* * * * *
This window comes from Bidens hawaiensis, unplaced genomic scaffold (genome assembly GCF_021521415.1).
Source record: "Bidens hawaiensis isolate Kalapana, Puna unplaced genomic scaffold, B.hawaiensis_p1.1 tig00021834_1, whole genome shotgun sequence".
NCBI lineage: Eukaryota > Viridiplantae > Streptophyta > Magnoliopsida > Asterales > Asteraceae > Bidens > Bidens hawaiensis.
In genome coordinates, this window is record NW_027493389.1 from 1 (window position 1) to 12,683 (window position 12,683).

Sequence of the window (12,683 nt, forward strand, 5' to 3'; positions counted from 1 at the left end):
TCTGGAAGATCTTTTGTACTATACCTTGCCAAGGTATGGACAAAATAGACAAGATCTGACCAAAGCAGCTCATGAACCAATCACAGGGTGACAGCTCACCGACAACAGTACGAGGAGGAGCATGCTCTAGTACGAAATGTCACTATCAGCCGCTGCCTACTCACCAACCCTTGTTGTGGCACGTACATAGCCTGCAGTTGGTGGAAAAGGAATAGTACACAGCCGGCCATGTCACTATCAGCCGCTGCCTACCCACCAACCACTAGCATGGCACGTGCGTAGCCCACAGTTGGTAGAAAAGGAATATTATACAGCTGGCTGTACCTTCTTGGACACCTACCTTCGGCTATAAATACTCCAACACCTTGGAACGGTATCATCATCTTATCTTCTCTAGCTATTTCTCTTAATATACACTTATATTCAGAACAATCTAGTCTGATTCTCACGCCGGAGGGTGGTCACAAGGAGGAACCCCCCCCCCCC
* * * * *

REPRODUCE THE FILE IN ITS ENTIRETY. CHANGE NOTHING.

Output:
This window comes from Bidens hawaiensis, unplaced genomic scaffold (genome assembly GCF_021521415.1).
Source record: "Bidens hawaiensis isolate Kalapana, Puna unplaced genomic scaffold, B.hawaiensis_p1.1 tig00021834_1, whole genome shotgun sequence".
NCBI lineage: Eukaryota > Viridiplantae > Streptophyta > Magnoliopsida > Asterales > Asteraceae > Bidens > Bidens hawaiensis.
In genome coordinates, this window is record NW_027493389.1 from 1 (window position 1) to 12,683 (window position 12,683).

Sequence of the window (12,683 nt, forward strand, 5' to 3'; positions counted from 1 at the left end):
TCTGGAAGATCTTTTGTACTATACCTTGCCAAGGTATGGACAAAATAGACAAGATCTGACCAAAGCAGCTCATGAACCAATCACAGGGTGACAGCTCACCGACAACAGTACGAGGAGGAGCATGCTCTAGTACGAAATGTCACTATCAGCCGCTGCCTACTCACCAACCCTTGTTGTGGCACGTACATAGCCTGCAGTTGGTGGAAAAGGAATAGTACACAGCCGGCCATGTCACTATCAGCCGCTGCCTACCCACCAACCACTAGCATGGCACGTGCGTAGCCCACAGTTGGTAGAAAAGGAATATTATACAGCTGGCTGTACCTTCTTGGACACCTACCTTCGGCTATAAATACTCCAACACCTTGGAACGGTATCATCATCTTATCTTCTCTAGCTATTTCTCTTAATATACACTTATATTCAGAACAATCTAGTCTGATTCTCACGCCGGAGGGTGGTCACAAGGAGGAACCCCCCCCCCCC